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Working Man Reviews
What does AIF stand for? Adult Interactive Fiction. If you likely to be offended by games with sexual content, you are advised not to open these files.
Working Man by Ice was released on 3 August 2015. It was made with ADRIFT 5 and is the result of two years of work by its first-time author. So how did it turn out?
Despite the title, the PC actually has a lot of time for living. In fact, the scenes that occur at the PC's workplace are so brief that it's not even clear what his job is. Instead, the majority of the game takes place at the PC's house and focuses on his interactions with his family (wife, daughter, and sister-in-law). On the face of it, the PC's life seems pretty good. He works long hours, but his job doesn't seem stressful and it pays for a nice house. He and his gorgeous younger wife seem to get on well, and have a pretty active sex life given that she works even longer hours than he does. He clearly loves his daughter since he plays along with her games even though he secretly hates them. But despite all that, he's actively on the prowl for extra-curricular activity, and when the opportunity arises he pursues it without a moment's hesitation or guilt.
If you've read any of my other reviews you'll know how much importance I place on motivation, so this was a problem for me. Why does the PC choose to endanger his marriage with what is sometimes very risky behaviour? There's no hint that he's unhappy or unsatisfied. He's not doing it for a bet. He's not possessed by an alien. The only explanation I can come up with is that he's a character in an AIF game and he knows what's expected of him.
He's not the only one either. Despite the PC supposedly being out of shape and having a receding hairline, women throw themselves at him with little to no provocation. The most egregious example is the scene with Tiffany and Crystal. The pretext is that they want the PC to act as a sperm donor, despite the fact that they barely know him and realistically he wouldn't be a great donor due to both his age and his recent sexual activity. Of course, because this is AIF, and despite Crystal and Tiffany being both lesbians and in a committed relationship, they're happy to throw themselves into a threesome (up to and including anal) if the PC decides to make any sort of move.
Iíd be happy with that kind of scene in a light-hearted romp, but that's not really the type of game that Working Man is. Tonally, it definitely isn't. The PC's actions have consequences, putting his marriage in genuine jeopardy and potentially leaving him broke and alone at the end of the game. But I get the sense that Working Man can't decide what it really wants to be. This is most obvious with some of the endings. For example, if the PC doesn't have sex with either Stephanie or Sharon, you get an ending where he's blissfully in love with his wife and they live happily ever after. Which is immediately followed by epilogues about all the sex the PC is still having with any of the secondary characters he might have slept with. To make things even more confusing, that happily ever after ending occurs even if the PC knows his wife was cheating on him (and is continuing to do so judging by all the little hints). The implication seems to be that the PC is a fool for not cheating on his wife, since she's cheating on him. Except that he did, just not with any of the characters who actually matter.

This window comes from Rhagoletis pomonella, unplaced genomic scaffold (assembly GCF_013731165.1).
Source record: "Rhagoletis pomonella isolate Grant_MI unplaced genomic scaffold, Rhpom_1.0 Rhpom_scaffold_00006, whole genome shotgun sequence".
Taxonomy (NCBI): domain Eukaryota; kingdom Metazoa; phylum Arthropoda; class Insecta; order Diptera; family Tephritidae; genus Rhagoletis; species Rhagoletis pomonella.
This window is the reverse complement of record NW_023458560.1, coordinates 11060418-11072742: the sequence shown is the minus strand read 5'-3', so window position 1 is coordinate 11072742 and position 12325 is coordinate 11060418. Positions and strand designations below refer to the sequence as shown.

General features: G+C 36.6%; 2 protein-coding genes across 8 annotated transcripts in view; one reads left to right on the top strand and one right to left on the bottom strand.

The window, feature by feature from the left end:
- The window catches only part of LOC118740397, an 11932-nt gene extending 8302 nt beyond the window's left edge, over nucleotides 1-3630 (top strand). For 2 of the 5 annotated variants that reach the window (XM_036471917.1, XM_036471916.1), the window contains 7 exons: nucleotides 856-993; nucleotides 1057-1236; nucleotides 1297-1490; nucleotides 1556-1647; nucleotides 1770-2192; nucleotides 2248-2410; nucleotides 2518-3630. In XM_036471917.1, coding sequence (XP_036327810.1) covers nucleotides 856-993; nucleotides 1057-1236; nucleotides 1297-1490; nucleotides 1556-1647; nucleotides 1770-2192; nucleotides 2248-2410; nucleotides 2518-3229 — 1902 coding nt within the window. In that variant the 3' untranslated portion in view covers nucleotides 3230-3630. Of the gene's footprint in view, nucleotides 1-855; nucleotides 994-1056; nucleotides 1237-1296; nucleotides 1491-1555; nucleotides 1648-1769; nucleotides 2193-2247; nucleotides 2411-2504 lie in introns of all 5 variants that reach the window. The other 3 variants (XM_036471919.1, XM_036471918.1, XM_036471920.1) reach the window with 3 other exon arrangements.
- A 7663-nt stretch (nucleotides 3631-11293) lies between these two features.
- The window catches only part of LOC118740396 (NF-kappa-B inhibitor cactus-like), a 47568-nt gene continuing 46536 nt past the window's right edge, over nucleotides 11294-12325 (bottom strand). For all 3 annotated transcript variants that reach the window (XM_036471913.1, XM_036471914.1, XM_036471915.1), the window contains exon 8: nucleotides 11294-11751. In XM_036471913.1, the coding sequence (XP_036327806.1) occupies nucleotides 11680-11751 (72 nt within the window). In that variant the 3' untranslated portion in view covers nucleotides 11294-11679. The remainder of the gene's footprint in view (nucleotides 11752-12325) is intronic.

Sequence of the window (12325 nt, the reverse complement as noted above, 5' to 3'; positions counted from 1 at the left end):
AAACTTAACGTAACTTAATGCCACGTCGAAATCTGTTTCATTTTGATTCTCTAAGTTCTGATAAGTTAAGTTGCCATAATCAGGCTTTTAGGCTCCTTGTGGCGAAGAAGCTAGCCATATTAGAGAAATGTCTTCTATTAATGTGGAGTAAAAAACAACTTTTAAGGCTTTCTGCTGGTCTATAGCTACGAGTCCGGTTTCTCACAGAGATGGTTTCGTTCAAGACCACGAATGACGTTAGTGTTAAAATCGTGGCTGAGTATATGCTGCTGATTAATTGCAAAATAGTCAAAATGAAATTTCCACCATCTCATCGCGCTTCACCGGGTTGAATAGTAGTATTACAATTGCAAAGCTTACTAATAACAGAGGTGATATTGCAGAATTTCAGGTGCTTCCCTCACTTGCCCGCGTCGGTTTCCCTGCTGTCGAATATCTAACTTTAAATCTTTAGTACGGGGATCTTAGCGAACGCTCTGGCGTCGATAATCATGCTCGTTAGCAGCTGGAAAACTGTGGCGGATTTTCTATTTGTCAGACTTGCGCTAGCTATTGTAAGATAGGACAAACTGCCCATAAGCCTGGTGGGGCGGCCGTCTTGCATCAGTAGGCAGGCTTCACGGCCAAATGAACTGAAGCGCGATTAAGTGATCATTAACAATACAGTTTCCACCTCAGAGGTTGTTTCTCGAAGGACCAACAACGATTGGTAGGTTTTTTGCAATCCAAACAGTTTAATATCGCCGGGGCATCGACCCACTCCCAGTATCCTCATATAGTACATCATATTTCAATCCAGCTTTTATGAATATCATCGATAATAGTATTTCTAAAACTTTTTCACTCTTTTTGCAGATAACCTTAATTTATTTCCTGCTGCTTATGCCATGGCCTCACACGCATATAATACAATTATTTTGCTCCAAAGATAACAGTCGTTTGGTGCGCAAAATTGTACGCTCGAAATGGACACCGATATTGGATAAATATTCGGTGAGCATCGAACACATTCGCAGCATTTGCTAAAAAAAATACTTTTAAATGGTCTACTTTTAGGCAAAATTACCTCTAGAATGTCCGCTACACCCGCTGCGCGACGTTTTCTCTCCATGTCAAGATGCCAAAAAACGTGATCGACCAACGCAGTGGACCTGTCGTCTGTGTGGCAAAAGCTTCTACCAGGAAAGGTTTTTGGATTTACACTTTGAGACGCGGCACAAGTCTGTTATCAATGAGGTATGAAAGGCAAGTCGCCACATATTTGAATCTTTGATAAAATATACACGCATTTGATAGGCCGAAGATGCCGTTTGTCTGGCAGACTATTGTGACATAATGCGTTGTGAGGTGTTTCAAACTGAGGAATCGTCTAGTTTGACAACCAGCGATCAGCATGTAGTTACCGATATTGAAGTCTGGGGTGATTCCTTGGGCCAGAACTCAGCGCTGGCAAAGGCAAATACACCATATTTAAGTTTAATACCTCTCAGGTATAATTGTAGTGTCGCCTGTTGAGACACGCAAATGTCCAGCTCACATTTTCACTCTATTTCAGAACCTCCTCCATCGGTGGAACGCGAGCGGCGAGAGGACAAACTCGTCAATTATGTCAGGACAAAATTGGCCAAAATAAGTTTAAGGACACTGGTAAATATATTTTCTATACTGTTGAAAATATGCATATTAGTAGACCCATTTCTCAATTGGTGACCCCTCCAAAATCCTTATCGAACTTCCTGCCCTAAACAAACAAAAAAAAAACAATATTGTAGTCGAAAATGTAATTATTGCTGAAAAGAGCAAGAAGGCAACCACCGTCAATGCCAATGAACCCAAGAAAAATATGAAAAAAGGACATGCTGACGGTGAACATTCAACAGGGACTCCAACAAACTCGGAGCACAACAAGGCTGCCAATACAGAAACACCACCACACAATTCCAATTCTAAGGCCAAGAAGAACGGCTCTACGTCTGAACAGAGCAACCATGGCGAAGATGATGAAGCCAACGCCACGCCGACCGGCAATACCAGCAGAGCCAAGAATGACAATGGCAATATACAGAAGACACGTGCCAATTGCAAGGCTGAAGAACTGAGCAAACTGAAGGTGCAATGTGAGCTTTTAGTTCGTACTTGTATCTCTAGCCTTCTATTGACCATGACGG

This reflects the schizophrenic nature of Working Man. On one side you have the characters like Anna and Maya, who are in the game only to provide the PC with an opportunity to have sex and donít exist outside of their cut scenes. On the other are the characters the story is actually about, such as Stephanie or Sharon. The player is able to interact with them and they are outfitted with a broad range of conversation responses, which makes them much more lifelike. The development of the PC's relationships with these major characters happens in several stages and requires active intervention from the player, so itís both believable and involving. Some implausibilities remain, but there is an effort to overcome them. For example, Stephanie has a boyfriend she's apparently crazy about, so it's a little odd that she would want to lose her virginity to the PC. However, her boyfriend is portrayed as being more sexually aggressive than she's comfortable with (he's kind of a douche actually), so the idea that she would choose a 'safer' option for her first time becomes more believable. The fact that this difficulty is acknowledged, rather than simply being ignored, makes it easier to swallow. While I have misgivings about the minor characters, I think that the major characters of Working Man are some of the best NPCs in recent memory.